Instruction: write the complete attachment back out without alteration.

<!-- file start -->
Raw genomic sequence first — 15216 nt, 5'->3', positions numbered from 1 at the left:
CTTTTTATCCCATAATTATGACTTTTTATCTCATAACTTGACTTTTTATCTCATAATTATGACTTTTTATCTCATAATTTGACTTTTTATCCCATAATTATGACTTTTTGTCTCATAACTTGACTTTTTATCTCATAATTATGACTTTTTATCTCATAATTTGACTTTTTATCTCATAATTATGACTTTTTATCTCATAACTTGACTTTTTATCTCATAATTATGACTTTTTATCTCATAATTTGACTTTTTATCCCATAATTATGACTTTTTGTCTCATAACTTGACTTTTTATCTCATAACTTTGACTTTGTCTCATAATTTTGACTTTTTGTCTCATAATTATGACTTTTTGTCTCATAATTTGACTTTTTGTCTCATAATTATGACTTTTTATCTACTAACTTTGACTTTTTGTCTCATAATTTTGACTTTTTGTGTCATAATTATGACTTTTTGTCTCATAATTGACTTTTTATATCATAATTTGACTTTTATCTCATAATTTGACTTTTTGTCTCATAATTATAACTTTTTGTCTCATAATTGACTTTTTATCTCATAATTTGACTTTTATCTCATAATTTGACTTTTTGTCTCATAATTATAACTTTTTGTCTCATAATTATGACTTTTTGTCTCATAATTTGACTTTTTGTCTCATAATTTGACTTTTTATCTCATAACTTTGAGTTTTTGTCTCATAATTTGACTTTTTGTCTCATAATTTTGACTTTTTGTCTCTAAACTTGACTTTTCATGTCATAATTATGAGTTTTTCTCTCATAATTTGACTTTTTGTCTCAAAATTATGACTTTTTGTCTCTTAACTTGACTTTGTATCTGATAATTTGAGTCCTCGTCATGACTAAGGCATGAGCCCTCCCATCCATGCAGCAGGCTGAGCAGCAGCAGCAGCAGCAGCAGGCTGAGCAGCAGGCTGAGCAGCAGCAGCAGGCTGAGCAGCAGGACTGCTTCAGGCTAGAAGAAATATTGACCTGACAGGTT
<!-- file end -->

Raw genomic sequence first — 15216 nt, 5'->3', positions numbered from 1 at the left:
CTTTTTATCCCATAATTATGACTTTTTATCTCATAACTTGACTTTTTATCTCATAATTATGACTTTTTATCTCATAATTTGACTTTTTATCCCATAATTATGACTTTTTGTCTCATAACTTGACTTTTTATCTCATAATTATGACTTTTTATCTCATAATTTGACTTTTTATCTCATAATTATGACTTTTTATCTCATAACTTGACTTTTTATCTCATAATTATGACTTTTTATCTCATAATTTGACTTTTTATCCCATAATTATGACTTTTTGTCTCATAACTTGACTTTTTATCTCATAACTTTGACTTTGTCTCATAATTTTGACTTTTTGTCTCATAATTATGACTTTTTGTCTCATAATTTGACTTTTTGTCTCATAATTATGACTTTTTATCTACTAACTTTGACTTTTTGTCTCATAATTTTGACTTTTTGTGTCATAATTATGACTTTTTGTCTCATAATTGACTTTTTATATCATAATTTGACTTTTATCTCATAATTTGACTTTTTGTCTCATAATTATAACTTTTTGTCTCATAATTGACTTTTTATCTCATAATTTGACTTTTATCTCATAATTTGACTTTTTGTCTCATAATTATAACTTTTTGTCTCATAATTATGACTTTTTGTCTCATAATTTGACTTTTTGTCTCATAATTTGACTTTTTATCTCATAACTTTGAGTTTTTGTCTCATAATTTGACTTTTTGTCTCATAATTTTGACTTTTTGTCTCTAAACTTGACTTTTCATGTCATAATTATGAGTTTTTCTCTCATAATTTGACTTTTTGTCTCAAAATTATGACTTTTTGTCTCTTAACTTGACTTTGTATCTGATAATTTGAGTCCTCGTCATGACTAAGGCATGAGCCCTCCCATCCATGCAGCAGGCTGAGCAGCAGCAGCAGCAGCAGCAGGCTGAGCAGCAGGCTGAGCAGCAGCAGCAGGCTGAGCAGCAGGACTGCTTCAGGCTAGAAGAAATATTGACCTGACAGGTT